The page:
Can you guys help me prove the following:

$$ \operatorname{Var}\left[\frac{1}{m}\sum_{i=1}^my_i\right]=\frac{1}{m}(1-\rho)\sigma^2+\rho\sigma^2 $$

where the sampled predictions ($y_is$) have variance $\sigma^2$ and correlation $\rho$.

Note: $y_is$ are NOT independent. We have a dependent sample.


It's quite easy to prove this once you understand the relationship between the covariance and correlation and if you recognize that the variances for both $X_i$ and $X_j$ are identically $\sigma^2$:

\begin{eqnarray*} V\left[\frac{1}{m}\sum_{i=1}^{m}y_{i}\right] & = & \frac{1}{m^{2}}\left[\sum_{i=1}^{m}V(y_{i})+\sum_{i=1}^{m}\sum_{i\ne j}^{m}Cov(X_{i},X_{j})\right]\\ & = & \frac{1}{m^{2}}\left[\sum_{i=1}^{m}\sigma^{2}+\sigma^{2}\sum_{i=1}^{m}\sum_{i\ne j}^{m}\frac{Cov(X_{i},X_{j})}{\sigma^{2}}\right]\\ & = & \frac{1}{m^{2}}\left[m\sigma^{2}+\sigma^{2}\sum_{i=1}^{m}\sum_{i\ne j}^{m}\rho\right]\\ & = & \frac{1}{m^{2}}\left[m\sigma^{2}+\sigma^{2}(m^{2}-m)\rho\right]\\ & = & \frac{\sigma^{2}}{m}+\frac{\sigma^{2}(m-1)\rho}{m}\\ & = & \frac{\sigma^{2}}{m}+\frac{\sigma^{2}\rho m}{m}-\frac{\sigma^{2}\rho}{m}\\ & = & \frac{\sigma^{2}-\sigma^{2}\rho}{m}+\rho\sigma^{2}\\ & = & \frac{\left(1-\rho\right)\sigma^{2}}{m}+\rho\sigma^{2}\\ & = & \frac{1}{m}\left(1-\rho\right)\sigma^{2}+\rho\sigma^{2}\,\,\,\,\,\,\,\,\,\blacksquare \end{eqnarray*}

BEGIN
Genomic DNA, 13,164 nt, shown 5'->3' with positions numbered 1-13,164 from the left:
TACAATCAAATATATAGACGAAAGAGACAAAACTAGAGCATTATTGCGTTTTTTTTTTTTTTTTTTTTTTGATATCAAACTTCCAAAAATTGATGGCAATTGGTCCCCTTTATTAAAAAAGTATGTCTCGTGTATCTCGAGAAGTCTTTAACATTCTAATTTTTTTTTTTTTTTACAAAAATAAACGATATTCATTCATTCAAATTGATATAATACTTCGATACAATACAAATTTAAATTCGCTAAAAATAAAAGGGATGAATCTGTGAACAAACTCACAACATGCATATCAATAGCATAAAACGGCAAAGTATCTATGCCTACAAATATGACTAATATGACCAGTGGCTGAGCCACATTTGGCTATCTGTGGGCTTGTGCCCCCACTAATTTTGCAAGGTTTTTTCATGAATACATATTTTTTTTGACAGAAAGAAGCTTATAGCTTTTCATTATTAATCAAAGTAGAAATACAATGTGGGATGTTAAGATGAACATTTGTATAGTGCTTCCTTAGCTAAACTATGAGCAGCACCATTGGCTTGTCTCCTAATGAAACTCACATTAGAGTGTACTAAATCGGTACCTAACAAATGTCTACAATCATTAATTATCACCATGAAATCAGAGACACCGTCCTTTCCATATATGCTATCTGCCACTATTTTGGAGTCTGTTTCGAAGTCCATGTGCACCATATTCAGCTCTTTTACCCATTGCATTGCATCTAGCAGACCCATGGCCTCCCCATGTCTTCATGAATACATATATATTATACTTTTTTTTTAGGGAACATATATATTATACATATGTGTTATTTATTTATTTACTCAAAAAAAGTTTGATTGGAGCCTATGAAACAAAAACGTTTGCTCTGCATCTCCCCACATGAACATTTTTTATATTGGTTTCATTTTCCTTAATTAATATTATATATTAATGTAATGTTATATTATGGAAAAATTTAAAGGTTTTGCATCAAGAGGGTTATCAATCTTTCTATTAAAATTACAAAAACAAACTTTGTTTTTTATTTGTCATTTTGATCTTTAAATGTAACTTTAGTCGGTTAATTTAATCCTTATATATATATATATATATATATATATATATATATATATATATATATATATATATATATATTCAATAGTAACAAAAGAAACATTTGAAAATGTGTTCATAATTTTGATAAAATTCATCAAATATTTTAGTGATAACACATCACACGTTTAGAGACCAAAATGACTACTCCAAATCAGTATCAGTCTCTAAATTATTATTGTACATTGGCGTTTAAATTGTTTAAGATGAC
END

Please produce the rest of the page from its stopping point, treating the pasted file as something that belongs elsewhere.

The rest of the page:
| cite | improve this answer | |
  • 1
    $\begingroup$ This is a very rigorous and detailed derivation, thank you!! Just what I wanted :) $\endgroup$ – Stats Pupil Jan 23 '19 at 1:49
  • $\begingroup$ @StatsPupil, the way to indicate that this answers fulfills your needs is by clicking the accept check mark button next to the answer itself. This incentive will encourage others to answer your questions in the future. Thank you. $\endgroup$ – StatsStudent Jan 23 '19 at 1:56
  • $\begingroup$ @StatsPupil. Absolutely. That's what some of us more experienced users are here for. We try to help out some of the newcomers! Best of luck to you! $\endgroup$ – StatsStudent Jan 24 '19 at 0:53

Your Answer

By clicking “Post Your Answer”, you agree to our terms of service, privacy policy and cookie policy

Not the answer you're looking for? Browse other questions tagged or ask your own question.